Repeal of the estate tax will not affect small businesses and family farms
Opponents of the estate tax, including House Speaker Paul Ryan (R-WI), repeatedly claim that it threatens small businesses and family farms.10 However, these claims do not match reality.
Small businesses and family farms worth less than $5.5 million, or nearly $11 million if owned by a couple, do not even have to file an estate tax return, much less pay any estate tax. The few small businesses and family farms whose estate worth exceeds the threshold amounts must file an estate tax return but still may not owe any tax once various deductions, debts, and special valuation provisions are allowed.11 In fact, Section 2032A of the tax code allows farmers to value their farms at a much lower amount so long as they continue to operate as a farm, even if encroaching urban areas make the development value of their land much greater.12
According to the Tax Policy Center, only 50 small businesses and small farm estates in the entire country will owe any estate tax in 2017,13 and they will pay an average tax rate of just 5.9 percent.14 The U.S. Department of Agriculture has estimated that only 0.4 percent of all farm estates of any size would owe estate taxes in 2016—about 1 in every 250 farms.
The revenue from the estate tax helps fund crucial federal programs
Although very few estates pay any estate tax, it is an important source of federal revenue. Repealing the estate tax would reduce federal revenues by $270 billion over 10 years, according to the congressional Joint Committee on Taxation.15 This is significant revenue that helps pay for essential public functions. For scale, as the Center on Budget and Policy Priorities has noted, the average of $25 billion in revenue annually is more than the combined budgets of the Food and Drug Administration, the Centers for Disease Control and Prevention, and the Environmental Protection Agency.16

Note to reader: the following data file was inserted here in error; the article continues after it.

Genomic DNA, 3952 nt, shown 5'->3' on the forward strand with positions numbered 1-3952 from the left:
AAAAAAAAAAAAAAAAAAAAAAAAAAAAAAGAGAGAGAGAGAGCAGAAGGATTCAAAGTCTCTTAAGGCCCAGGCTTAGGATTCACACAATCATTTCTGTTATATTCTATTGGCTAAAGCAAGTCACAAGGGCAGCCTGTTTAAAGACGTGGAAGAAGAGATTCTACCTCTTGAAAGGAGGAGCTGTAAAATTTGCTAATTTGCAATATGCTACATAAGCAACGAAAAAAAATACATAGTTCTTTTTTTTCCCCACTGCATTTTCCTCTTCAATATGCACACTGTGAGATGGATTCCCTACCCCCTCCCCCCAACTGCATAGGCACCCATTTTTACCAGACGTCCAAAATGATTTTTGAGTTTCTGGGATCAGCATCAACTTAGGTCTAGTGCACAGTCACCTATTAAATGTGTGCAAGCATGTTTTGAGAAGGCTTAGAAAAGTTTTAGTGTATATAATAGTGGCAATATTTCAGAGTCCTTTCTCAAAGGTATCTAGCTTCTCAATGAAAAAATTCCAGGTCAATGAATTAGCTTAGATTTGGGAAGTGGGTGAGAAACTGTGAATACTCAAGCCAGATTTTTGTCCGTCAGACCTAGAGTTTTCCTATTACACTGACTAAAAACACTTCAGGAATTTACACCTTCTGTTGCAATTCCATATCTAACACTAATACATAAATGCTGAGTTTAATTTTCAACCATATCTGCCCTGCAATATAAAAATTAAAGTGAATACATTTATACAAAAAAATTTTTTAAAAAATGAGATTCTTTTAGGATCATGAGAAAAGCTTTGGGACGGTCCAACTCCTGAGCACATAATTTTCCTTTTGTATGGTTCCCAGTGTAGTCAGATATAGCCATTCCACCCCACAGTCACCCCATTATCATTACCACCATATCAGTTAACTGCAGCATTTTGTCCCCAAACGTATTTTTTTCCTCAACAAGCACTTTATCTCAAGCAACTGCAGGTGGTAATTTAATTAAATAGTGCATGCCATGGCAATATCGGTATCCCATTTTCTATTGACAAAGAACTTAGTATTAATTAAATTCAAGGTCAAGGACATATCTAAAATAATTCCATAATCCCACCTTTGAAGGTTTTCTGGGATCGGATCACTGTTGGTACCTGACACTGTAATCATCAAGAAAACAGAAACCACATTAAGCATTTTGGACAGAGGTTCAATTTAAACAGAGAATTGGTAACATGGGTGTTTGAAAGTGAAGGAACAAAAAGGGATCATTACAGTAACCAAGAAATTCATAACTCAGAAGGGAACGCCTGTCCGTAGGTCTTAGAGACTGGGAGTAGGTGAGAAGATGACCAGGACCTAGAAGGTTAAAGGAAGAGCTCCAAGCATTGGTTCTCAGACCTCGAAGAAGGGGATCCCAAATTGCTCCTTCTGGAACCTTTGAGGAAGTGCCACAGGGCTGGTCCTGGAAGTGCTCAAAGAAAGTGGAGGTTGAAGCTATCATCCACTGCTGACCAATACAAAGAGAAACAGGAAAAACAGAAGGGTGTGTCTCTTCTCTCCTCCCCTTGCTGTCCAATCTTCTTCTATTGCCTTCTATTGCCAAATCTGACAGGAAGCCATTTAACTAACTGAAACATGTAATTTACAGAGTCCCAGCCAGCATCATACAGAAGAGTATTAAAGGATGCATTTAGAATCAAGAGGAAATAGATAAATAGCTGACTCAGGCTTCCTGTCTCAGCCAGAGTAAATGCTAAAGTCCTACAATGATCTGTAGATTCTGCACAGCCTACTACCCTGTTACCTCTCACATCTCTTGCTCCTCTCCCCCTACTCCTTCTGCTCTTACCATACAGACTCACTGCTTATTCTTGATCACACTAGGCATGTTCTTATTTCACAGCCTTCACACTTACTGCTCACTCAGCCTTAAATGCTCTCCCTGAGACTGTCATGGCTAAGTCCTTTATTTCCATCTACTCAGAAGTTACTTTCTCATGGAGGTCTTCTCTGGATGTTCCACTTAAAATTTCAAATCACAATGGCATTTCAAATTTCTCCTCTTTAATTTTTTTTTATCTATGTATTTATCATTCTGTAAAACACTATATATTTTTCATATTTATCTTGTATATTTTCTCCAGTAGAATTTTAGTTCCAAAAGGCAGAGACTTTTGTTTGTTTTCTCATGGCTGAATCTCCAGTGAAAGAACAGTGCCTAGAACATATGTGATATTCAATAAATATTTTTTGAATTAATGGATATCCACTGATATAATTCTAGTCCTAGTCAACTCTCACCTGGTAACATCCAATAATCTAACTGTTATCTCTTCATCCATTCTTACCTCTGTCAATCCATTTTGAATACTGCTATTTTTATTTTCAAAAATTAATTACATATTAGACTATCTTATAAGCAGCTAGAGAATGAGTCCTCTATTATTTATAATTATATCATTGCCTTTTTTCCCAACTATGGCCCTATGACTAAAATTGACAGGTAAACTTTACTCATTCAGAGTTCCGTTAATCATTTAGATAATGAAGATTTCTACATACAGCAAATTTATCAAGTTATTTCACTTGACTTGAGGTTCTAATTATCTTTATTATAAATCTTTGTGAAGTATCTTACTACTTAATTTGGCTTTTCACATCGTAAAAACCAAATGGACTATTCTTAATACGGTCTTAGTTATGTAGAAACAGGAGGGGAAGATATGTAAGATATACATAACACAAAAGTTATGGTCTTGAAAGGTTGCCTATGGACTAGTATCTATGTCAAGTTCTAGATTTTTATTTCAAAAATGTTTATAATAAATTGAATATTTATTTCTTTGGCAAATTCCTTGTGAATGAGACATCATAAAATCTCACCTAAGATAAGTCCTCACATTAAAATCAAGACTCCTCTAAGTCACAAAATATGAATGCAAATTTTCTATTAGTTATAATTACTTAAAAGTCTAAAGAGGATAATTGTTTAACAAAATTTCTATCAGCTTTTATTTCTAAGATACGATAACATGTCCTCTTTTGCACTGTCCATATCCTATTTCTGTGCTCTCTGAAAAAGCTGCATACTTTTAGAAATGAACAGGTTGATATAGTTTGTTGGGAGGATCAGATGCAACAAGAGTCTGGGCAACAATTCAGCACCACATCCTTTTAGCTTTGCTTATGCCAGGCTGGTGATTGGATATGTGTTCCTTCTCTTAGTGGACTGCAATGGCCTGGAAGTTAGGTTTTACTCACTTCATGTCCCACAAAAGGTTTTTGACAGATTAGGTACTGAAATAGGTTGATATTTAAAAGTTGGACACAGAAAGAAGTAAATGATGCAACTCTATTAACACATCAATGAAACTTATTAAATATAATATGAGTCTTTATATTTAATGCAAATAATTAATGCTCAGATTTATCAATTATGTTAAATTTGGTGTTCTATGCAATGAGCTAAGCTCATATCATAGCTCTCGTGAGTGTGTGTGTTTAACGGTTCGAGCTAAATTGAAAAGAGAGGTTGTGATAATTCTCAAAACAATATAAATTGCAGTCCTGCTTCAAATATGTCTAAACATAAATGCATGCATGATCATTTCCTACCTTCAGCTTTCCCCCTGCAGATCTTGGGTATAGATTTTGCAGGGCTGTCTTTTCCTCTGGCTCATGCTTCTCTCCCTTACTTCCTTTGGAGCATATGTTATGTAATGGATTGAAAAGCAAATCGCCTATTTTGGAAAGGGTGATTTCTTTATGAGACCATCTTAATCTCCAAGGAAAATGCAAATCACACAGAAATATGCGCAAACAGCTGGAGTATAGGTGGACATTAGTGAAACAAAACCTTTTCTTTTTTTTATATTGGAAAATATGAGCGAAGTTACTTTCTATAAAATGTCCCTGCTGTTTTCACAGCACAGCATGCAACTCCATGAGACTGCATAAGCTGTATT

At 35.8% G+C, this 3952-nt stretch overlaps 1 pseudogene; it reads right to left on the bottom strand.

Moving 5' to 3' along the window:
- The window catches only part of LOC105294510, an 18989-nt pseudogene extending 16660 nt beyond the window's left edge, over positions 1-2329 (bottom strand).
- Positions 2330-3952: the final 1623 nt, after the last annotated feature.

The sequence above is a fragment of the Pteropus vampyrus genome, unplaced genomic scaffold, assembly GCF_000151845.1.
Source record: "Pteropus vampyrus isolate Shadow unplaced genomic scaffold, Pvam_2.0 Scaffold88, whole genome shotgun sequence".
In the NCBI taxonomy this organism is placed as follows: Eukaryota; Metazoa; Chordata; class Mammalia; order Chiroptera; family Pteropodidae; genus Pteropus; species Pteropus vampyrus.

One useful point of context for how important estate tax revenues are is how many people’s federal nutrition benefits that amount of revenue can pay for. While estate tax revenue does not actually pay for nutrition benefits—it goes into the government’s general fund—the comparison is still useful. By 2018, the estate tax would raise enough revenue to pay for nutrition benefits for more than 17 million people.
Congress should close loopholes in the estate tax, not repeal it
Trump administration officials have reportedly urged members of Congress to support repealing the estate tax by falsely suggesting that no one actually pays it because of the prevalence of loopholes.17 While there are major loopholes in the estate tax, it is still paid by the roughly 5,000 wealthiest Americans who die each year.
Rather than repealing the estate tax, Congress should close the loopholes that allow the wealthiest Americans to avoid paying it or to reduce what they owe. For example, Congress should restrict the use of Grantor Retained Annuity Trusts, a sophisticated legal strategy to remove the value of assets from one’s estate while still maintaining control over them.18 While the Obama administration proposed rules to restrict the use of another maneuver, called valuation discounts, in 2016,19 the Trump administration is considering stopping the rules from going into effect. If the administration does take this action, Congress should codify them.
Seth Hanlon is a senior fellow at the Center for American Progress. Alexandra Thornton is the senior director of Tax Policy for Economic Policy at the Center.